Tire Profile

Riders know all too well that no two tires are alike. And this knowledge proves especially significant when it comes to having chicken strips on your knobbies.

Many tire options are available in the market — from bias tires to radials. As such, riders should not expect the same tires to be fitted on a cruiser versus a sports bike. Nor should they expect the same severity of chicken strips on these motorcycles.

Although slightly off-topic, chicken strips can appear on a new, freshly changed tire. When breaking in a new tire, you do not want to lean in too aggressively yet, so you might notice them more then.

Also, sports bikes and cruisers often feature low and wide tires with a flatter profile. This characteristic makes it easier for riders to utilize the full width of the tread compared to other motorcycle segments.

Road Surface

Regarding road surface affecting the width and severity of chicken strips on a motorcycle, there are three things to consider — grip, camber, and surface condition. A brief explanation for each is provided below:

  • Grip. Varying levels of grip result in different-width chicken strips. High-grip surfaces, such as tracks or freshly paved surfaces, lend to more aggressive leaning and narrower or non-existent chicken strips. In contrast, low-grip surfaces such as wet or gravel-covered roads can limit the amount of lean possible, consequently leading to wider chicken strips.
  • Camber. The slope or curvature of a road surface also affects the development of chicken strips. Positive-camber roads can enhance traction and promote increased leaning, reducing chicken strips. Conversely, negative-camber roads can make riders more cautious about leaning too much, resulting in wider tire markings.
  • Surface Condition. Irregularities, such as potholes, debris, or uneven pavement, can dampen a rider’s confidence in leaning the bike aggressively. Even if road grip and camber permit riders to lean further, they may still choose to ride cautiously (and have wider chicken strips) if on-road obstacles or uneven surfaces are present.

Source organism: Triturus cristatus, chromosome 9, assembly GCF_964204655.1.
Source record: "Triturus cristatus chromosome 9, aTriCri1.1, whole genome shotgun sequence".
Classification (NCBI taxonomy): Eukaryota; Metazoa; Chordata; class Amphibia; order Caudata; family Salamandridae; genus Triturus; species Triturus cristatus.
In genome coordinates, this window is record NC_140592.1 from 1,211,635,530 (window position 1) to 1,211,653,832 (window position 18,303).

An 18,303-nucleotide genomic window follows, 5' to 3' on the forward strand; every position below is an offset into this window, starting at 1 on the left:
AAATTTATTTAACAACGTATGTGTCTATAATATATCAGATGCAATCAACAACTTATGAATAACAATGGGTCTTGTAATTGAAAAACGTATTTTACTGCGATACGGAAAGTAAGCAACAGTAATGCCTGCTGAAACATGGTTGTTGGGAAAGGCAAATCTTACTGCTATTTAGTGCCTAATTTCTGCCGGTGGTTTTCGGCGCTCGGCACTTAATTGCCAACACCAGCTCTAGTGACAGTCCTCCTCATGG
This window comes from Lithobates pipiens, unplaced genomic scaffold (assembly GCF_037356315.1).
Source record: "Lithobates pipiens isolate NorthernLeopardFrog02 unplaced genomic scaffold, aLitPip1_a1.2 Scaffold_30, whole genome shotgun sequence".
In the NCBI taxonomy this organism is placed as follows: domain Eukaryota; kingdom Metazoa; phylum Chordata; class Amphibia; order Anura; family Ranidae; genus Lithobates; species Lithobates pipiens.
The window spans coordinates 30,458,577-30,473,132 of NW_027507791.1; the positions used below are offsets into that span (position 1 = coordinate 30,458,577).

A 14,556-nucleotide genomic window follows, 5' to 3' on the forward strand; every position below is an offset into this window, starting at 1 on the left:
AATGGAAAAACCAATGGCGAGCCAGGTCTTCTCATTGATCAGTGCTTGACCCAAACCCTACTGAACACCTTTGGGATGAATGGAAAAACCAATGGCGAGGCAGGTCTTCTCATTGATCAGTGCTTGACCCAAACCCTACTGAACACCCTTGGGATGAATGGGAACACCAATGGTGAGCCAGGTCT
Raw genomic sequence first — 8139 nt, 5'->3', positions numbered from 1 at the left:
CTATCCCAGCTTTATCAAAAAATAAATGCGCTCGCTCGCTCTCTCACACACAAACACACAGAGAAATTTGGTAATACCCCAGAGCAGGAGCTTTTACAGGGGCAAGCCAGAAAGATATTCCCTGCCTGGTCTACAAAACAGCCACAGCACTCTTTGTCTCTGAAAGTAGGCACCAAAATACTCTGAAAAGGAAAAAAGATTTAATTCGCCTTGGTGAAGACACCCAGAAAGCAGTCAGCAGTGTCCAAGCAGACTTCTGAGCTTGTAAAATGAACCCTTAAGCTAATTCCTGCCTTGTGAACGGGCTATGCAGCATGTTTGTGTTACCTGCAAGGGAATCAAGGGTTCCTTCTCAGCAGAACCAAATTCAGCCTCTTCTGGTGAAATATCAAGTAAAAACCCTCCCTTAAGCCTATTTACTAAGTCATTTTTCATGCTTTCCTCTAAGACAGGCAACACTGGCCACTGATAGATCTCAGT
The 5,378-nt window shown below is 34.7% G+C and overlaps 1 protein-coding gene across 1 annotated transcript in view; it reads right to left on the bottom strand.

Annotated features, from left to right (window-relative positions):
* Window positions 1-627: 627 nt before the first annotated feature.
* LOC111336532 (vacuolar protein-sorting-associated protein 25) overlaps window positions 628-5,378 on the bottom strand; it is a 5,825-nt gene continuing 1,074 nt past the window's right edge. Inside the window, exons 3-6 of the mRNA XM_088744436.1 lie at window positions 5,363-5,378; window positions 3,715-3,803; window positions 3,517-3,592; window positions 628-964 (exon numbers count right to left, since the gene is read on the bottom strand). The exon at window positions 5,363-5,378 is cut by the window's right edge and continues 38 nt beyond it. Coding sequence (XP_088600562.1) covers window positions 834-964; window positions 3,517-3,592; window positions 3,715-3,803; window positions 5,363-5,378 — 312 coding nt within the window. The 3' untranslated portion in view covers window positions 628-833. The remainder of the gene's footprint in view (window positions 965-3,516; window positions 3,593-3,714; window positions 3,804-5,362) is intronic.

Skill & Confidence

But the biggest contributors of all are rider skill and confidence. These two are closely tied (and often inversely related) to the type of road surface being navigated.

Motorheads not confident in their leaning tend to have severe chicken strips on their motorcycle because their bike never gets too deep into a turn. And yet, the same riding behavior can come from a seasoned gearhead under unfavorable or dangerous riding conditions.

Eliminating Chicken Strips on a Motorcycle

Person With Red Shirt and White Helmet Riding Motorcycle

Many folks in the riding community would probably recommend leaning in deep into every corner you turn into to get rid of those ghastly (and ridicule-inviting) chicken strips. However, that option may not be the best for you. After all, aggressive leaning does not guarantee that the shiny chicken strips on a motorcycle will go away.

Some may even convince you to change your riding speed and adjust your suspension. But again, if your motorcycle and frequented riding locations do not change, these alterations will do very little in ridding your two-wheeler of chicken strips.

Others may suggest sanding down the glossy portions on your knobbies. But beware of heeding this advice! More than indicating a lack of leaning, chicken strips are parts of the tire that have not been broken in. And since these areas have not made contact with any road surface, sanding them down could potentially expose slippery sections of the tire, leading to safety concerns for your motorcycle.

Personally, the best and safest method to lose the glossy bits of your tires is to heat them — and I do not mean with a heat gun! You heat your tires by going on a “long-distance, high-speed highway ride.” By doing this, you generate heat across the entire width of your tires, even though the edge of the tread has not made contact with the road surface.

Other favorable alternatives include taking a track-based class or riding in the sand. Not only will you do a good number on those chicken strips, but you will also learn immensely from riding on a track or going off-roading (in terms of leaning proficiency and overall riding skill).

Conclusion — Chicken Strips on a Motorcycle

Whether we’d like to admit it or not, having chicken strips on a motorcycle is virtually unavoidable for most riders (unless you are a pro racer). And while there are several ways to try and eliminate these tire markings, none of those strategies are worth putting yourself or your passenger in jeopardy.

Yes, there will always be chaps who try to mock anyone they perceive as not living up to par with ‘certain motorcycling practices.’ But remember — true motorheads will never ridicule how you ride and enjoy your two-wheeler, no matter the appearance of your tires.